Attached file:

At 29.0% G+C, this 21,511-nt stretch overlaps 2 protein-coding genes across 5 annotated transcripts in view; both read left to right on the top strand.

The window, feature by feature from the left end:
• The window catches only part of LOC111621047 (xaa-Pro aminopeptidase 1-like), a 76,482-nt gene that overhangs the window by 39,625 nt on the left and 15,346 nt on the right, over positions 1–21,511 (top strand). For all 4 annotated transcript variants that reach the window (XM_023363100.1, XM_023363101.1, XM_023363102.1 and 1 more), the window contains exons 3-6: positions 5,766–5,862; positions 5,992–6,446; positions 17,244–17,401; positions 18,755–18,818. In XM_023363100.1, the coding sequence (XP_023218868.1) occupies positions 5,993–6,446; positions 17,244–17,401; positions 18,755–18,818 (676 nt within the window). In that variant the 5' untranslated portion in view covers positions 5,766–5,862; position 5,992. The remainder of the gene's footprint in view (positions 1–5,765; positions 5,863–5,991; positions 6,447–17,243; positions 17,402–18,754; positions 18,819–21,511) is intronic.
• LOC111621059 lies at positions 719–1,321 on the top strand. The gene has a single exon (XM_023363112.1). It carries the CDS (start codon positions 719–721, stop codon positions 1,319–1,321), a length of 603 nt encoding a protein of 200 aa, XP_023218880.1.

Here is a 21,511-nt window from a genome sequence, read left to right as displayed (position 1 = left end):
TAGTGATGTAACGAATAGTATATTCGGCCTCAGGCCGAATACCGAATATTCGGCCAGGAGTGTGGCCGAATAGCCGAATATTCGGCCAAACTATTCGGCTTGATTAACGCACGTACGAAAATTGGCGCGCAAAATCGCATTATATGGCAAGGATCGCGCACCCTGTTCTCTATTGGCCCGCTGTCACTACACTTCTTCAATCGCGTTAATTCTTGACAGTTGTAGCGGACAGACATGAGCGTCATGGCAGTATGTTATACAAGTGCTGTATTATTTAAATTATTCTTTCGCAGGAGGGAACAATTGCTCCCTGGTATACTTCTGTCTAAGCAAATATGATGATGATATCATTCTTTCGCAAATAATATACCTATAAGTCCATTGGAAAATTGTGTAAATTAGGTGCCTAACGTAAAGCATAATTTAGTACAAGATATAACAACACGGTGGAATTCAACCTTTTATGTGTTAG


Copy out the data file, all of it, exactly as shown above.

At 29.0% G+C, this 21,511-nt stretch overlaps 2 protein-coding genes across 5 annotated transcripts in view; both read left to right on the top strand.

The window, feature by feature from the left end:
• The window catches only part of LOC111621047 (xaa-Pro aminopeptidase 1-like), a 76,482-nt gene that overhangs the window by 39,625 nt on the left and 15,346 nt on the right, over positions 1–21,511 (top strand). For all 4 annotated transcript variants that reach the window (XM_023363100.1, XM_023363101.1, XM_023363102.1 and 1 more), the window contains exons 3-6: positions 5,766–5,862; positions 5,992–6,446; positions 17,244–17,401; positions 18,755–18,818. In XM_023363100.1, the coding sequence (XP_023218868.1) occupies positions 5,993–6,446; positions 17,244–17,401; positions 18,755–18,818 (676 nt within the window). In that variant the 5' untranslated portion in view covers positions 5,766–5,862; position 5,992. The remainder of the gene's footprint in view (positions 1–5,765; positions 5,863–5,991; positions 6,447–17,243; positions 17,402–18,754; positions 18,819–21,511) is intronic.
• LOC111621059 lies at positions 719–1,321 on the top strand. The gene has a single exon (XM_023363112.1). It carries the CDS (start codon positions 719–721, stop codon positions 1,319–1,321), a length of 603 nt encoding a protein of 200 aa, XP_023218880.1.

Here is a 21,511-nt window from a genome sequence, read left to right as displayed (position 1 = left end):
TAGTGATGTAACGAATAGTATATTCGGCCTCAGGCCGAATACCGAATATTCGGCCAGGAGTGTGGCCGAATAGCCGAATATTCGGCCAAACTATTCGGCTTGATTAACGCACGTACGAAAATTGGCGCGCAAAATCGCATTATATGGCAAGGATCGCGCACCCTGTTCTCTATTGGCCCGCTGTCACTACACTTCTTCAATCGCGTTAATTCTTGACAGTTGTAGCGGACAGACATGAGCGTCATGGCAGTATGTTATACAAGTGCTGTATTATTTAAATTATTCTTTCGCAGGAGGGAACAATTGCTCCCTGGTATACTTCTGTCTAAGCAAATATGATGATGATATCATTCTTTCGCAAATAATATACCTATAAGTCCATTGGAAAATTGTGTAAATTAGGTGCCTAACGTAAAGCATAATTTAGTACAAGATATAACAACACGGTGGAATTCAACCTTTTATGTGTTAG